By Emily Oehler, WTC Stratcom
As a PK (preachers kid), I have heard a lot of prayers. And when my brother followed in my dad’s footsteps, I heard even more. So when Chaplain LTC Mark Nordstrom was introduced at the AW2 Continue on Active Duty/Continue on Active Reserve (COAD/COAR) Forum as the “team leader for the God squad,” in a biography written by AW2 Sergeant Major SGM Robert Gallagher, my interest was piqued.
The chaplain stood before 30 delegates who were eager to give the Army advice on how to update regulations that govern severely wounded Soldiers who chose to COAD/COAR post injury. With an opportunity to inspire the delegates, Nordstrom stated, “We’re an Army Family— it’s in my blood. Many in my Family have served. I am counting on you to create a better Army where my son will serve.”
He then blessed the delegates:
For the those who have fought for freedom; for those who laid down their lives for others; for those who have borne suffering of mind and body; for those who have brought their best gifts to times of need. Lord, have mercy.
Lift up by Your mighty presence those who are now at war; encourage and heal those in hospitals or mending their wounds at home; guard those in any need or trouble; hold safely in your hands all our families; and bring the returning troops to joyful reunion and tranquil life at home.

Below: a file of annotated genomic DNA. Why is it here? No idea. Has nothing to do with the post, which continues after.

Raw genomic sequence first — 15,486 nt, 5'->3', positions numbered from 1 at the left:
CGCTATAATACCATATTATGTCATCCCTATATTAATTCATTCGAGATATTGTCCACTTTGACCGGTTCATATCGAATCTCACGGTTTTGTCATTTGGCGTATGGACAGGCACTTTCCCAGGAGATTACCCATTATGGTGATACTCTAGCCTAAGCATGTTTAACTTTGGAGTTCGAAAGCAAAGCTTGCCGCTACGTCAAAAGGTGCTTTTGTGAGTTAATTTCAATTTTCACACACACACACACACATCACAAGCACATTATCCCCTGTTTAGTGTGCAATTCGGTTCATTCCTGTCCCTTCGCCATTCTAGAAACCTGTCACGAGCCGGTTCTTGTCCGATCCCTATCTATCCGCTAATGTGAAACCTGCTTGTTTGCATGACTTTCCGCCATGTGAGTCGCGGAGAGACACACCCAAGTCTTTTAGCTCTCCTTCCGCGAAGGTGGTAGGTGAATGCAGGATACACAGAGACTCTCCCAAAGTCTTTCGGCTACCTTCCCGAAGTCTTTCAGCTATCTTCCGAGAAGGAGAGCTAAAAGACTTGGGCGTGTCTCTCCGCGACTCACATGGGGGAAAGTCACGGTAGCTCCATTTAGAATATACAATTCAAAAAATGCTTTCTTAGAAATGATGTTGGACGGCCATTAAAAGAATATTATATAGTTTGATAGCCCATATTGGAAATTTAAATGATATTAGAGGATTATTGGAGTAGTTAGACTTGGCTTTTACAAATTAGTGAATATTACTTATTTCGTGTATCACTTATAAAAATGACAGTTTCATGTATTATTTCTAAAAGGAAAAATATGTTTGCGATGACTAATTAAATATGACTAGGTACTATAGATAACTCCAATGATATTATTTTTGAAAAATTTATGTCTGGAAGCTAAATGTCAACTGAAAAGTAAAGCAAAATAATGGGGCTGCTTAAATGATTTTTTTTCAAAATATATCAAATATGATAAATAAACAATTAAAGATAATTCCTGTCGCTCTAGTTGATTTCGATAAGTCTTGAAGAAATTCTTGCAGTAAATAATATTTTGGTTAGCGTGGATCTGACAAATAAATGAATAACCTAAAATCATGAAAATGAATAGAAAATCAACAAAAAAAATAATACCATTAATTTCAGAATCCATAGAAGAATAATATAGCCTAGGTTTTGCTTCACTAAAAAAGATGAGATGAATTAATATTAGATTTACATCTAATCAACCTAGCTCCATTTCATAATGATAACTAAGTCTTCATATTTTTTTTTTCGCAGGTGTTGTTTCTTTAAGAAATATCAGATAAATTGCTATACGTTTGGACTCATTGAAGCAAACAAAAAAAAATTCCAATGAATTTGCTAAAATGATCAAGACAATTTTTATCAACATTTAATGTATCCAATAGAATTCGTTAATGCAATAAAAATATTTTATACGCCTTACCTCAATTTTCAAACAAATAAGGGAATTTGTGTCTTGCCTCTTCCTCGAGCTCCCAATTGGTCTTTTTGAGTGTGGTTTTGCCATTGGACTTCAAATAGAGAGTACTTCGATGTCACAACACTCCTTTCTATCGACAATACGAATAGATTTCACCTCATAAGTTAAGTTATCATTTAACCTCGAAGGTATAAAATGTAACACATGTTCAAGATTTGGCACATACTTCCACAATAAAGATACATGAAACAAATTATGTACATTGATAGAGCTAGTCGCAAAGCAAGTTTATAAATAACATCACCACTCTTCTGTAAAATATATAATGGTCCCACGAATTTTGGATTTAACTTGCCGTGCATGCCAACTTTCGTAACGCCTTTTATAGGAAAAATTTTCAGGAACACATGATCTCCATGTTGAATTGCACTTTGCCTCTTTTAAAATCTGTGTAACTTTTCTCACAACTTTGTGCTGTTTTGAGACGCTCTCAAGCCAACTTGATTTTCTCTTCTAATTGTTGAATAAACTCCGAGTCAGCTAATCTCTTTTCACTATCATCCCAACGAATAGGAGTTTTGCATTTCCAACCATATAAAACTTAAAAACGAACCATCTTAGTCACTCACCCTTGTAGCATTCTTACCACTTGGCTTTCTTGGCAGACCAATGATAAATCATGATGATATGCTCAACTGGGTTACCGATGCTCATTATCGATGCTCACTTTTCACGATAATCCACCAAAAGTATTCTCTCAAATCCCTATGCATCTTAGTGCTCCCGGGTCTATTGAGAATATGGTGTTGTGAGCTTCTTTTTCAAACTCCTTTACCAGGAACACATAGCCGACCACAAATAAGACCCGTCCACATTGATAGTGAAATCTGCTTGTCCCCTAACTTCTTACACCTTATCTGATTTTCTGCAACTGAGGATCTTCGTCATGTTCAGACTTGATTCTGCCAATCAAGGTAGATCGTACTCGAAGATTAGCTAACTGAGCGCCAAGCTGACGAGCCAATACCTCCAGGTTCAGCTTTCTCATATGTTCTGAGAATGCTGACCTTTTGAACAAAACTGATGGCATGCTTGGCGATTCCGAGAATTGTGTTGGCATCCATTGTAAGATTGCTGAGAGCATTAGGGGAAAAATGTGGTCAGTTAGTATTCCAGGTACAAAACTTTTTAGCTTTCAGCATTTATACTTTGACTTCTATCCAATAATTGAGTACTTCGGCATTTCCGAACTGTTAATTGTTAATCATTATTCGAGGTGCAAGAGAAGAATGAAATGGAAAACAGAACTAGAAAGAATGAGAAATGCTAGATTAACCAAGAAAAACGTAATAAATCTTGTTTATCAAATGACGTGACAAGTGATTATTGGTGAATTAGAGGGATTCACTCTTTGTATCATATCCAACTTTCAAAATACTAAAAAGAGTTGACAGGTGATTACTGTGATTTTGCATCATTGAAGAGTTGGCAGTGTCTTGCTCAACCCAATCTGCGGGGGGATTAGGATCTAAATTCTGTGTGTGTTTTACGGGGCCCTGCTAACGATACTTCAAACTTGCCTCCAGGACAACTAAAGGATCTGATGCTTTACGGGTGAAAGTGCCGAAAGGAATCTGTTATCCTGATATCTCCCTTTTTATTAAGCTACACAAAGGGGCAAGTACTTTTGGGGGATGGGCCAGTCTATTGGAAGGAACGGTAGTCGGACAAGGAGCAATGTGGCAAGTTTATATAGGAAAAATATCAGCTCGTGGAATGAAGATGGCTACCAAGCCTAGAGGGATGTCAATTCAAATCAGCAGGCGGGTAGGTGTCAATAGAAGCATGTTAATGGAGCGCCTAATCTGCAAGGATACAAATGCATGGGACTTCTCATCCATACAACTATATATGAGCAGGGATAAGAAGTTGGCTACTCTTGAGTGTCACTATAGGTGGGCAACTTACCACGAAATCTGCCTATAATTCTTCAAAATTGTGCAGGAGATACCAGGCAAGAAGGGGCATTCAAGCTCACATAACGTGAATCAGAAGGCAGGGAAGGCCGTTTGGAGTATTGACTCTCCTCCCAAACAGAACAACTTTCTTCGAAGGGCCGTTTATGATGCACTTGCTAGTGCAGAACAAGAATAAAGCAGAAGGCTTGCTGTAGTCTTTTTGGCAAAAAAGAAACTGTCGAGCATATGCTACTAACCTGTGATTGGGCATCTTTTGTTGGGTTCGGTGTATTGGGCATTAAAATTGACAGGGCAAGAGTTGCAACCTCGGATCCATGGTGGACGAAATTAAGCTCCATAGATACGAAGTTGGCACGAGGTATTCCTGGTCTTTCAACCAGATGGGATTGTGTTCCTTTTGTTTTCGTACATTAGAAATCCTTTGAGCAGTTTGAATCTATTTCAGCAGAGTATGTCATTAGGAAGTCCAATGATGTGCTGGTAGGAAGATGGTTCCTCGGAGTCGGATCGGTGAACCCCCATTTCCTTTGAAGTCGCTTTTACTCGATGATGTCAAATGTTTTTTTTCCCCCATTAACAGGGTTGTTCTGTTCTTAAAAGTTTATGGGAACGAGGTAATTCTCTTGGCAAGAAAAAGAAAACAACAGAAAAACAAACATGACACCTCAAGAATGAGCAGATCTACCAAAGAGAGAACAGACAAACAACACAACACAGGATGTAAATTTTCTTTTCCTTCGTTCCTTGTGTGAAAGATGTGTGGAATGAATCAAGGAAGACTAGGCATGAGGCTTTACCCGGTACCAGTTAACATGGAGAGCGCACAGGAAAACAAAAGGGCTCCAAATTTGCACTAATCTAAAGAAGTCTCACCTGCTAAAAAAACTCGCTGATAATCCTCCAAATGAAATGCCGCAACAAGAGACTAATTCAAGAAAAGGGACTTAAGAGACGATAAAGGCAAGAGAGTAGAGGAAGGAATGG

Give to us, Your people, grateful hearts and a united will to honor these men and women through our work here this week and hold them always in our love and our prayers; until Your world is perfected in peace. Amen.
This prayer struck a chord with me—especially while listening to 15 severely wounded Soldiers share their personal stories with me today. These stories described the devastation of losing members of their Army Family in combat; personally dying 7 times during treatment but healed due to outstanding physician assistants (PAs), emergency medical technicians (EMTs), physicians, and nurses; the stress of their injury on their children; and being a “walking miracle.”
For all the prayers I’ve heard—this will be one of the few that will be kept and repeated; and of course, shared with my dad (a Vietnam Veteran) and my brother. It will be nice to give them an earful for a change.